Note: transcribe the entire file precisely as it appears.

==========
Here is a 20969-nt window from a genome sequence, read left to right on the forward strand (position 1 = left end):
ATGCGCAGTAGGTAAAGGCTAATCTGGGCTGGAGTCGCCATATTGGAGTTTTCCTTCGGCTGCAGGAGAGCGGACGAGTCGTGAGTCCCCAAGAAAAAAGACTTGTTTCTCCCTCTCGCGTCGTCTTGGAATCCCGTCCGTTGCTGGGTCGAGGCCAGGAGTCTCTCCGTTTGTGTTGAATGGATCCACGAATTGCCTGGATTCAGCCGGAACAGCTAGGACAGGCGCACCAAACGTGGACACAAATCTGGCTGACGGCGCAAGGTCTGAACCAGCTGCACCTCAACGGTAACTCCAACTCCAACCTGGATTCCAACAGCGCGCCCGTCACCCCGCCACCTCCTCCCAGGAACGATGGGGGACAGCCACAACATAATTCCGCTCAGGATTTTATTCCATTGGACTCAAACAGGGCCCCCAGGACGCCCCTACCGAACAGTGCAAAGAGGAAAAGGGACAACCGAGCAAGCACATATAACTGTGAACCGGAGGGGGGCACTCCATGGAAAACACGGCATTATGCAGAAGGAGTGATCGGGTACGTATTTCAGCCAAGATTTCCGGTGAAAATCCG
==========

Here is a 20969-nt window from a genome sequence, read left to right on the forward strand (position 1 = left end):
ATGCGCAGTAGGTAAAGGCTAATCTGGGCTGGAGTCGCCATATTGGAGTTTTCCTTCGGCTGCAGGAGAGCGGACGAGTCGTGAGTCCCCAAGAAAAAAGACTTGTTTCTCCCTCTCGCGTCGTCTTGGAATCCCGTCCGTTGCTGGGTCGAGGCCAGGAGTCTCTCCGTTTGTGTTGAATGGATCCACGAATTGCCTGGATTCAGCCGGAACAGCTAGGACAGGCGCACCAAACGTGGACACAAATCTGGCTGACGGCGCAAGGTCTGAACCAGCTGCACCTCAACGGTAACTCCAACTCCAACCTGGATTCCAACAGCGCGCCCGTCACCCCGCCACCTCCTCCCAGGAACGATGGGGGACAGCCACAACATAATTCCGCTCAGGATTTTATTCCATTGGACTCAAACAGGGCCCCCAGGACGCCCCTACCGAACAGTGCAAAGAGGAAAAGGGACAACCGAGCAAGCACATATAACTGTGAACCGGAGGGGGGCACTCCATGGAAAACACGGCATTATGCAGAAGGAGTGATCGGGTACGTATTTCAGCCAAGATTTCCGGTGAAAATCCG